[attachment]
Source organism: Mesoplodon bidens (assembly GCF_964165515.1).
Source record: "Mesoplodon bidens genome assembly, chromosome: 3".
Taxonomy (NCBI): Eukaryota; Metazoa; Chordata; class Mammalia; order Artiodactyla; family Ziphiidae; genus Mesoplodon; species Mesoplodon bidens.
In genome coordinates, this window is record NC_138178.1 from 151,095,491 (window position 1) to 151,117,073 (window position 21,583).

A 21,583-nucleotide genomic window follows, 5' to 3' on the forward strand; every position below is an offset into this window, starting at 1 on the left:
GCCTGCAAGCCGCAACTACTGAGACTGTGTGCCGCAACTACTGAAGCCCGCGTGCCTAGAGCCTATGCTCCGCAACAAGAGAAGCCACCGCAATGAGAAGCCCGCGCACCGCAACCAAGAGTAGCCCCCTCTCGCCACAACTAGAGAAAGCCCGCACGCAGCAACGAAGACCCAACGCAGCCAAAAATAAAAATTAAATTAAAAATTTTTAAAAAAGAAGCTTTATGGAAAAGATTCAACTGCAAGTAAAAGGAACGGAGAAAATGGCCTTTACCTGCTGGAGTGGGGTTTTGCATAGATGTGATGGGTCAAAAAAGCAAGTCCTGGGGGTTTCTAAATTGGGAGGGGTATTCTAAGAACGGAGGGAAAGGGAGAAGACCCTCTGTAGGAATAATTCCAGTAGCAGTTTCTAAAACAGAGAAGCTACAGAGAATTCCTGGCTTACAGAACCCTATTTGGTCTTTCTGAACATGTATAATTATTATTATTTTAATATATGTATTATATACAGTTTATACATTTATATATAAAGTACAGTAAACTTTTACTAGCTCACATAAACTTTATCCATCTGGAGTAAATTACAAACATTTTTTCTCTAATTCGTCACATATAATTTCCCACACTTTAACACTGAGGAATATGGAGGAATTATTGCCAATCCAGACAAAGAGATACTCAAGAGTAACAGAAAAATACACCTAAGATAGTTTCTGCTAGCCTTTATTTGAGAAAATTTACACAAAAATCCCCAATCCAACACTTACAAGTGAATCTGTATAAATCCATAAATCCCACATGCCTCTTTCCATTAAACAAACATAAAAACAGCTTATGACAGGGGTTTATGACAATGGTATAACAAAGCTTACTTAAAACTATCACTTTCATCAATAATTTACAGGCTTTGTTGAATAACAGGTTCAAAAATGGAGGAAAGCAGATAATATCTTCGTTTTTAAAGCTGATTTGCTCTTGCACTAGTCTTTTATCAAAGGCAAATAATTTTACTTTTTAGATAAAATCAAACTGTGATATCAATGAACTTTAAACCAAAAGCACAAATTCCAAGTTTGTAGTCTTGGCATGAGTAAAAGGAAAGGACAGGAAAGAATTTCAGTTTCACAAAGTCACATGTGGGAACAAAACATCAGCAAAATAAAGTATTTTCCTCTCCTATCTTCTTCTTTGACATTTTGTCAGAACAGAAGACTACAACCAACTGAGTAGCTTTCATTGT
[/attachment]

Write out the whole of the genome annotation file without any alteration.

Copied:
Source organism: Mesoplodon bidens (assembly GCF_964165515.1).
Source record: "Mesoplodon bidens genome assembly, chromosome: 3".
Taxonomy (NCBI): Eukaryota; Metazoa; Chordata; class Mammalia; order Artiodactyla; family Ziphiidae; genus Mesoplodon; species Mesoplodon bidens.
In genome coordinates, this window is record NC_138178.1 from 151,095,491 (window position 1) to 151,117,073 (window position 21,583).

A 21,583-nucleotide genomic window follows, 5' to 3' on the forward strand; every position below is an offset into this window, starting at 1 on the left:
GCCTGCAAGCCGCAACTACTGAGACTGTGTGCCGCAACTACTGAAGCCCGCGTGCCTAGAGCCTATGCTCCGCAACAAGAGAAGCCACCGCAATGAGAAGCCCGCGCACCGCAACCAAGAGTAGCCCCCTCTCGCCACAACTAGAGAAAGCCCGCACGCAGCAACGAAGACCCAACGCAGCCAAAAATAAAAATTAAATTAAAAATTTTTAAAAAAGAAGCTTTATGGAAAAGATTCAACTGCAAGTAAAAGGAACGGAGAAAATGGCCTTTACCTGCTGGAGTGGGGTTTTGCATAGATGTGATGGGTCAAAAAAGCAAGTCCTGGGGGTTTCTAAATTGGGAGGGGTATTCTAAGAACGGAGGGAAAGGGAGAAGACCCTCTGTAGGAATAATTCCAGTAGCAGTTTCTAAAACAGAGAAGCTACAGAGAATTCCTGGCTTACAGAACCCTATTTGGTCTTTCTGAACATGTATAATTATTATTATTTTAATATATGTATTATATACAGTTTATACATTTATATATAAAGTACAGTAAACTTTTACTAGCTCACATAAACTTTATCCATCTGGAGTAAATTACAAACATTTTTTCTCTAATTCGTCACATATAATTTCCCACACTTTAACACTGAGGAATATGGAGGAATTATTGCCAATCCAGACAAAGAGATACTCAAGAGTAACAGAAAAATACACCTAAGATAGTTTCTGCTAGCCTTTATTTGAGAAAATTTACACAAAAATCCCCAATCCAACACTTACAAGTGAATCTGTATAAATCCATAAATCCCACATGCCTCTTTCCATTAAACAAACATAAAAACAGCTTATGACAGGGGTTTATGACAATGGTATAACAAAGCTTACTTAAAACTATCACTTTCATCAATAATTTACAGGCTTTGTTGAATAACAGGTTCAAAAATGGAGGAAAGCAGATAATATCTTCGTTTTTAAAGCTGATTTGCTCTTGCACTAGTCTTTTATCAAAGGCAAATAATTTTACTTTTTAGATAAAATCAAACTGTGATATCAATGAACTTTAAACCAAAAGCACAAATTCCAAGTTTGTAGTCTTGGCATGAGTAAAAGGAAAGGACAGGAAAGAATTTCAGTTTCACAAAGTCACATGTGGGAACAAAACATCAGCAAAATAAAGTATTTTCCTCTCCTATCTTCTTCTTTGACATTTTGTCAGAACAGAAGACTACAACCAACTGAGTAGCTTTCATTGT